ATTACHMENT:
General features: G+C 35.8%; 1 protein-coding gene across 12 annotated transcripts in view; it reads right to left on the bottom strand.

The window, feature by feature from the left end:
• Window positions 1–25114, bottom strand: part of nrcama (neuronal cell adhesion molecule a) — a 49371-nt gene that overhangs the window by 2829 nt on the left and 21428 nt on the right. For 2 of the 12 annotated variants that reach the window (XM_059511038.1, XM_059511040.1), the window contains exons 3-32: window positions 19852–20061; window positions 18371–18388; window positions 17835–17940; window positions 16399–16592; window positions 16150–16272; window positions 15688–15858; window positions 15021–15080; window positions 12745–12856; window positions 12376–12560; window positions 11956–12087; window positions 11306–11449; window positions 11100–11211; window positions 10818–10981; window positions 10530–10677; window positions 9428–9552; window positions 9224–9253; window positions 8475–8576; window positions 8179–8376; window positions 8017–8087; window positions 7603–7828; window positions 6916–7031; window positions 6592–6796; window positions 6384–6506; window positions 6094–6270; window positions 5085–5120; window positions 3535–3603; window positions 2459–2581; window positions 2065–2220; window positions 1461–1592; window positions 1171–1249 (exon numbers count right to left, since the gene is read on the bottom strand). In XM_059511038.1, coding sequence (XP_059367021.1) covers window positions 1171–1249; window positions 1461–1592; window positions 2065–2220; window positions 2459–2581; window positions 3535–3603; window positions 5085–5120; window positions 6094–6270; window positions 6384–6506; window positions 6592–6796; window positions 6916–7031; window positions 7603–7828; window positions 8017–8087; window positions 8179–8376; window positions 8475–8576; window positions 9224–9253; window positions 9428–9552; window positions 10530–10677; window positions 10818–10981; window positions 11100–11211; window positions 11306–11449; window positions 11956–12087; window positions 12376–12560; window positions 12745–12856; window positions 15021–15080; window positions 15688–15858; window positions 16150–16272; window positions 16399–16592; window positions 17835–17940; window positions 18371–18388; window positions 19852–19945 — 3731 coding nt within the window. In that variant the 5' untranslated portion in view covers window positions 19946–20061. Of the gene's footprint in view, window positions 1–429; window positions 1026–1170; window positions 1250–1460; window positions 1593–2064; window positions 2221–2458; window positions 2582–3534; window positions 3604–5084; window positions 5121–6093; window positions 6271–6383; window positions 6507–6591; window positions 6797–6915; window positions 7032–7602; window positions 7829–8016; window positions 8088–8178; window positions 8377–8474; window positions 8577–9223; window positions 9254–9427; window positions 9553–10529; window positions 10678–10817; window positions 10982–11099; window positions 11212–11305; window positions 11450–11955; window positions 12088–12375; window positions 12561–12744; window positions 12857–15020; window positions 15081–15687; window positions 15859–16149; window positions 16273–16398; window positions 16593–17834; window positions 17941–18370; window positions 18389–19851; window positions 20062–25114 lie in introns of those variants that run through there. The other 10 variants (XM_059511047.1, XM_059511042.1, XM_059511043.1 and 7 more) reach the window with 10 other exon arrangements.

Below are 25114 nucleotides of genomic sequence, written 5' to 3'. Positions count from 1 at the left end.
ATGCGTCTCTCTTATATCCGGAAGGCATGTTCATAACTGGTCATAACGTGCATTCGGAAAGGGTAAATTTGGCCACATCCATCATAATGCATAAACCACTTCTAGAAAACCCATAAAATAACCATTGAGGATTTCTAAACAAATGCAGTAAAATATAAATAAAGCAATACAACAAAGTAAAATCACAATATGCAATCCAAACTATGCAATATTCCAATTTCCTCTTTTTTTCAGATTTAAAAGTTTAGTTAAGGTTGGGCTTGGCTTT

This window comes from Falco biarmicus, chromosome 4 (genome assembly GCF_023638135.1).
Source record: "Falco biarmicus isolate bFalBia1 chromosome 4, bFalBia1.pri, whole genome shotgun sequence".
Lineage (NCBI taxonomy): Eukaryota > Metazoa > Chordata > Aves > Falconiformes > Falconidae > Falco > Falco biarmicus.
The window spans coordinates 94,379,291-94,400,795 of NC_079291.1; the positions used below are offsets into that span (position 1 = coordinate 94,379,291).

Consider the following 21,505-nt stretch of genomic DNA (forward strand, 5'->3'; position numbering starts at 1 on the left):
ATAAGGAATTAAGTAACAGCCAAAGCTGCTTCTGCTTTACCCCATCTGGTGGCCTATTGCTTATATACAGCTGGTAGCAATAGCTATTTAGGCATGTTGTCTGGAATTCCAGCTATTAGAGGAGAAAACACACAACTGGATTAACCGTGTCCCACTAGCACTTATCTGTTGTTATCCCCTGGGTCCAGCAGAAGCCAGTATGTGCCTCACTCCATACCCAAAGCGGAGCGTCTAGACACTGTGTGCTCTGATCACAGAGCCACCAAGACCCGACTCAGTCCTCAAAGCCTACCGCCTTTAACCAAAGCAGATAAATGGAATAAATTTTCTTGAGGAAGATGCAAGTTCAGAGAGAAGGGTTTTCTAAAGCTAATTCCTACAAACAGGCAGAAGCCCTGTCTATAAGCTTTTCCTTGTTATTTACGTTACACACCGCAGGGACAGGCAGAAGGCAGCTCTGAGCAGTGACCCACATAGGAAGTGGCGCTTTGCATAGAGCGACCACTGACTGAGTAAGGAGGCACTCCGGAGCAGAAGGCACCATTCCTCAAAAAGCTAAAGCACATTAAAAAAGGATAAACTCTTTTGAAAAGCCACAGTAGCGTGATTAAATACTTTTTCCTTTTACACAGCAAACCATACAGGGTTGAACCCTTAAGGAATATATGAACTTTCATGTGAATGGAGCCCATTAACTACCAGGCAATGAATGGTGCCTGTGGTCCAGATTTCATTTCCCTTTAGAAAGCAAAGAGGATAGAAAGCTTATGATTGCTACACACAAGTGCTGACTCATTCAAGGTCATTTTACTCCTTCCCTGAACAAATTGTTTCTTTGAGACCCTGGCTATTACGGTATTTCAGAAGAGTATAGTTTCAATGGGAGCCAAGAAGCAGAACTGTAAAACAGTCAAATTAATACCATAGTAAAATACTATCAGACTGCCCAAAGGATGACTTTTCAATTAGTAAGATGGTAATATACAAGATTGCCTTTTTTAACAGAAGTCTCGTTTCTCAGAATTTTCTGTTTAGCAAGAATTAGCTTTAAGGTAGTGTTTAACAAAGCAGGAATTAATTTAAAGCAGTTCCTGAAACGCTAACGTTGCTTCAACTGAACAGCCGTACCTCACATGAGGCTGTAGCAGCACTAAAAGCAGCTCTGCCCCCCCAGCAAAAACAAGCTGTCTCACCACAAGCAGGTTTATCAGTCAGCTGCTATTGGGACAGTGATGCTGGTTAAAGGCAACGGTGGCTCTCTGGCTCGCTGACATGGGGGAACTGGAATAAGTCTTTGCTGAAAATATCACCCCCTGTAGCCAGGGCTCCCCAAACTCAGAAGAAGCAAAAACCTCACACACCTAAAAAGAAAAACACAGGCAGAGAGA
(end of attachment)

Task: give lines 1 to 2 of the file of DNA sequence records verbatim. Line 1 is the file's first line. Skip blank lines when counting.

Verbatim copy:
General features: G+C 35.8%; 1 protein-coding gene across 12 annotated transcripts in view; it reads right to left on the bottom strand.

The window, feature by feature from the left end: